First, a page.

Gavel Gamut: By Judge Jim Redwine
Peg and I have been watching the Olympics; actually, since we turn them on about 8:00 p.m. when we go to bed, Peg is the only one who sees anything. And she hears nothing, or so she claims, due to the droning next to her.
Be that as it may, I have noticed the Olympics is becoming much like Merlin; instead of the contestants aging they youthen. Female gymnasts appear to best represent today’s fierce competitors. Their average age is about fifteen, or so it seems to me.
And what we might call child abuse in court is called going for the gold. I don’t know about you, but if some large older person had ordered me at age fifteen to do a back flip on a four inch wide balance beam, I would have turned them in to the Department of Family and Children Services. Such activities are far scarier than playing football or boxing. How do they avoid landing on their heads or cracking their backs?
Then there are the all-knowing and highly critical analysts who critique these children courting danger. If a gymnast steps one inch out of bounds or bobbles slightly on a landing, these experts (who are almost always has-been gymnasts) pounce on these prepubescent punching bags with feigned concern and obvious glee.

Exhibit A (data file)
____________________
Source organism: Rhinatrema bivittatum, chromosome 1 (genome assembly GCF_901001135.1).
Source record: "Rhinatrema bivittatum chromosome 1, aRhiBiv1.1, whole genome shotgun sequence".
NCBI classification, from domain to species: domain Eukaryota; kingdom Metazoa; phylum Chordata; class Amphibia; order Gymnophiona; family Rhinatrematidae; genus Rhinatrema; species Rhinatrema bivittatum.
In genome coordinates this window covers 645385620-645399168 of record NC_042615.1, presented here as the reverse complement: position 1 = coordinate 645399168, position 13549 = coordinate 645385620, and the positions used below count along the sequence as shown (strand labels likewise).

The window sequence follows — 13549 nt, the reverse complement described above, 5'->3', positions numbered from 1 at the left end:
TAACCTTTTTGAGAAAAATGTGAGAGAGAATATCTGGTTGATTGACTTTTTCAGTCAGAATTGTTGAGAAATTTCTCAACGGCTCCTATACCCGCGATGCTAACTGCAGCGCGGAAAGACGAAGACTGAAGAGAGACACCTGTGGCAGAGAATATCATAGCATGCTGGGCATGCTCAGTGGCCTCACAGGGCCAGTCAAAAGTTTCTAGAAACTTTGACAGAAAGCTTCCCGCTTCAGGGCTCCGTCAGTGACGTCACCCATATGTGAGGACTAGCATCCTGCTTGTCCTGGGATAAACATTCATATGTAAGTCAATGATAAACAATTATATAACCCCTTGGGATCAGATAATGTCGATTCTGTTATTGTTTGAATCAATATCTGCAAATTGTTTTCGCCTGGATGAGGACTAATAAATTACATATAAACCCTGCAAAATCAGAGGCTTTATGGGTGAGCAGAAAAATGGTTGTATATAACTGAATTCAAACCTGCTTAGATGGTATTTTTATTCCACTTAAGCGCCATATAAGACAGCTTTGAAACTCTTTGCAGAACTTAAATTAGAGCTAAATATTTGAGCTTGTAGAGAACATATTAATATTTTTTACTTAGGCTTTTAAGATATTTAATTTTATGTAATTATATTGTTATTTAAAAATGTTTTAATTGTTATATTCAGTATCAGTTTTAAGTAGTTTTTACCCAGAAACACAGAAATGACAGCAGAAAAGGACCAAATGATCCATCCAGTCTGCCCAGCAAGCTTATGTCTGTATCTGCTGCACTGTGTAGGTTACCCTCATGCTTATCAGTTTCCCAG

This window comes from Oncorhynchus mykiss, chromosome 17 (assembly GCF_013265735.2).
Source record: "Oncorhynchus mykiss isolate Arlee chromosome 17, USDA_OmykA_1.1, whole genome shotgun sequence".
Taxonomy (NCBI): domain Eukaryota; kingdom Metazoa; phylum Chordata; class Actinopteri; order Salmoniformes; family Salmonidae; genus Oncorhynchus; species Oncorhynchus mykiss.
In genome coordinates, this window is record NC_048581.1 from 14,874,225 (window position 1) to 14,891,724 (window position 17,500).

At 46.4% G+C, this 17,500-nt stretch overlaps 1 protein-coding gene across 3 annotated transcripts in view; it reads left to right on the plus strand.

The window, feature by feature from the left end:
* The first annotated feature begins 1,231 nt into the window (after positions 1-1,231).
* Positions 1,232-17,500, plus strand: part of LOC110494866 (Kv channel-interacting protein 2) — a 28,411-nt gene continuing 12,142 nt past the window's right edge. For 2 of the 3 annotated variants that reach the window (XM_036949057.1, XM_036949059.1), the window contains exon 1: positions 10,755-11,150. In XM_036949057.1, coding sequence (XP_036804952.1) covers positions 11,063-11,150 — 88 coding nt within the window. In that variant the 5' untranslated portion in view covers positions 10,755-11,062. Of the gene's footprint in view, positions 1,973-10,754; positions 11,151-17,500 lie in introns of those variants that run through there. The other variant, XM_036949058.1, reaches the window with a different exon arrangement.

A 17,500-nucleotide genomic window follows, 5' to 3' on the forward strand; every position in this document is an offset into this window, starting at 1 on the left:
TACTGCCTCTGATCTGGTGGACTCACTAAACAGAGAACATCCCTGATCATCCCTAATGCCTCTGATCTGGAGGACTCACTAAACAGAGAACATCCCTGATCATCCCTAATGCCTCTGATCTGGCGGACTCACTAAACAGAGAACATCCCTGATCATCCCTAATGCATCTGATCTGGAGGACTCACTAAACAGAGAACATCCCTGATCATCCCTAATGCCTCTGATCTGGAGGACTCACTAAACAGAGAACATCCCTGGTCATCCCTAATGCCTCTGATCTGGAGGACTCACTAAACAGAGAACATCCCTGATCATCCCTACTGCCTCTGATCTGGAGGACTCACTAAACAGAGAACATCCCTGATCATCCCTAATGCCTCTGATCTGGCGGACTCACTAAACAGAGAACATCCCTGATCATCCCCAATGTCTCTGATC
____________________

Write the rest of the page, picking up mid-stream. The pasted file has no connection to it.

But, in the analysts’ defense it should be noted they usually are left-overs from the last Olympics so some of them are not old enough to vote either. Do you really identify with these eighth graders competing in and commenting on events the ancient Greeks modified from war? Do the names Althea Gibson and Jesse Owens and Jim Thorpe even come to mind? Alas, I know these folks have all passed on. But before they left us, they had, at least, reached adulthood before being placed in adult situations at the Olympic Games.
When I watch these young girls cry upon not achieving everlasting fame I think the old folks who put them in these paradoxical situations should, at a minimum, provide some consolation prizes; perhaps a GI Joe or Barbie Doll might be appropriate.